Prussian dragoons

The sound of jingling bridles and trotting hooves announce the arrival of the only cavalry regiment in the Lyndonian army, the  Truchseß Dragoons. This regiment is the first unit that veers away from the movie.  While there were some small numbers of rather plainly-dressed Prussian cavalrymen in some scenes in Barry Lyndon, I went for the real-life Prussian Truchseß Dragoons merely because of their splendid light blue and pink uniforms.  Another perfectly good reason!

French battalion gun

In the finale, the whole army masses behind the two guns of the Barryat of Lyndonia army as they prepare to fire a salute.  The French gun in the foreground is modelled on one that appears briefly in the  movie.

French cannon

The gunners in the movie wear the standard white infantry coats rather than the blue and red French artillery uniforms.  This is actually correct, because small battalion guns such as these were manned by men assigned from the regiment, not Royal Artillery gunners.  I’ve done the same with the British gun, manning it with crew assigned from Gale’s Regiment of Foot.

Minden Prussian staff

The visiting Prussian king, Frederick the Great, is so impressed with the turnout of the Barryat of Lyndonia army that he has instructed his hussar general, von Zeithen, to write a note of congratulations, which the latter is now handing to a courier to convey post-haste to the Lyndonian palace.

Barryat of Lyndonia army

38 thoughts on “Military review in the Barryat of Lyndonia

    1. Thanks, Simon.

      At the moment I am considering this project mainly complete. While it would be nice to add more units, you’ll see from another of my recent posts that I’m going off painting at the moment, and certainly the idea of creating another such large unit wouldn’t do much to restore my painting mojo!

      However, watch this space … I’m nothing but changeable!

    1. Yes, it was fun to put them all out together – the first time I’ve done that. Took a while to set them up, though. All those freestanding officers, NCOs, standards and drummers, whilst I think they’re attractive being separate, are very fiddly to put into their places.

    1. Thanks, Andy. I find the theme useful too, as it means I can pretty much do as I like – any foreign unit at all can be contracted into the Lyndonian army!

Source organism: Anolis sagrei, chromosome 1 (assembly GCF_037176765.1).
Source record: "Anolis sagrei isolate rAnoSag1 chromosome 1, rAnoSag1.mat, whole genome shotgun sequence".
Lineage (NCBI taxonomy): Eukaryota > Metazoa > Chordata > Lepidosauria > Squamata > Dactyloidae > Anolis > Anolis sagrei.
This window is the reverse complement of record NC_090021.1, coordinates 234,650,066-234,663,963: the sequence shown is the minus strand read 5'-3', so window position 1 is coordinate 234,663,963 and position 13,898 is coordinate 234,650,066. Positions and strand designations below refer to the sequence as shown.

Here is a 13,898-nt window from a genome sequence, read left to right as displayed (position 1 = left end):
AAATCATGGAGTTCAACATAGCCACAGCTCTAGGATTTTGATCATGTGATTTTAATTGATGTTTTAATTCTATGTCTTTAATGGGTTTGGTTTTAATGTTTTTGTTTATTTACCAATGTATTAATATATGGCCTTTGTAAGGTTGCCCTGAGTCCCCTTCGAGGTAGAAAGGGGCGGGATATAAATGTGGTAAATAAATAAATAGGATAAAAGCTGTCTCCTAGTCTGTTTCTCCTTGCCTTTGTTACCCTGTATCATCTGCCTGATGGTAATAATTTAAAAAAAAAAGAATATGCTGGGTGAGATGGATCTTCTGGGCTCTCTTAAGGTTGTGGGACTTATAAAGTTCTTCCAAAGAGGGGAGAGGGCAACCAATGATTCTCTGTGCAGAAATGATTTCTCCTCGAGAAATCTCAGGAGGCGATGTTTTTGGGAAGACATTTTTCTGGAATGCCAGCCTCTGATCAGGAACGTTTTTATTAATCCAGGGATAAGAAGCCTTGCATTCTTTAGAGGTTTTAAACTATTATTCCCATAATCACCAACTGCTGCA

1. I’m sure they won’t look drab, Ian. The light and photography make a big difference. If you look at my miniatures close up, they’re really quite impressionistic. I’m no Dallimore!

  1. Bravo, standing applause, encore and please build a transporter machine so we can game together!
    Bill P.

    1. Thanks, Bill.

      Actually, I haven’t gamed much with these. They’ve only played in one battle in their lives, and even then they were broken into smaller 24-man units to match the rules we were playing.

      Truth to tell, with such large battalions, and few other locals collecting similarly large units to be my opponents, the battling opportunities for this army remain very limited. But that doesn’t worry me, as I love them as display pieces.

  2. Great stuff Roly, wonderful to see them all arrayed.
    Itrs been a long slog no doubt but well worth it.

    I look forward to seeing what you turn your brush to next!

    1. Thanks, Scott. Yes, a long slog indeed, but I do love staring at them as they stand in their ranks in my display case.

      Next projects are the Renadra barn and church plastic kitsets, which arrived yesterday. .

  3. A lovely collection , nicely presented and photographed, You are right to be proud of them. Hope you will eventually find some suitable opponent across the wargames table, Wish i was near enough to offer my services with the Duke of Deuxchevaux’s fictional army!

  4. Absolutely superb, Roly! Those large battalions actually look like battalions should. The work on the grenadiers mitres is outstanding. If the Barryat of Lyndonia came under current New Zealand law Lt Fakenham and his mate Freddie would be able to formalize their relationship through marriage, something that certainly would not have been contemplated in the the great Age of Reason.

  5. An excellent collection – thanks for sharing! You’ve done some fantastic model-making & photography here!

    I haven’t ever seen the Kubrick movie, though I’ve seen some of his others. Unusual he had minor detail errors – he was pretty punctillious, usually – but I guess it’s difficult on a movie to keep track of details to the deepest level. The question is whether it affects the thrust of his themes and ideas – which I guess not.

    1. True, I had also heard Kubrick was a stickler for detail. However, in terms of military historicity, the detail in ‘Barry Lyndon’ is definitely incorrect in a lot of [albeit small] ways.

      But, hey, he does capture the right feel, and that’s what counts more than lots of small details.

    1. Yes, it is a great movie. As I said above, quite slow-moving and not at all an action movie – but so exquisitely done. A movie to savour rather than to merely watch.

  6. Wonderful! Absolutely wonderful! I’ve enjoyed gazing at your Napoleonics for some time, but these 18th century figures are captivating.

    Best Regards,

    Stokes Schwartz

  7. Excellent work, looking down the lines gives a real feel to how batallions should look
    thanks for sharing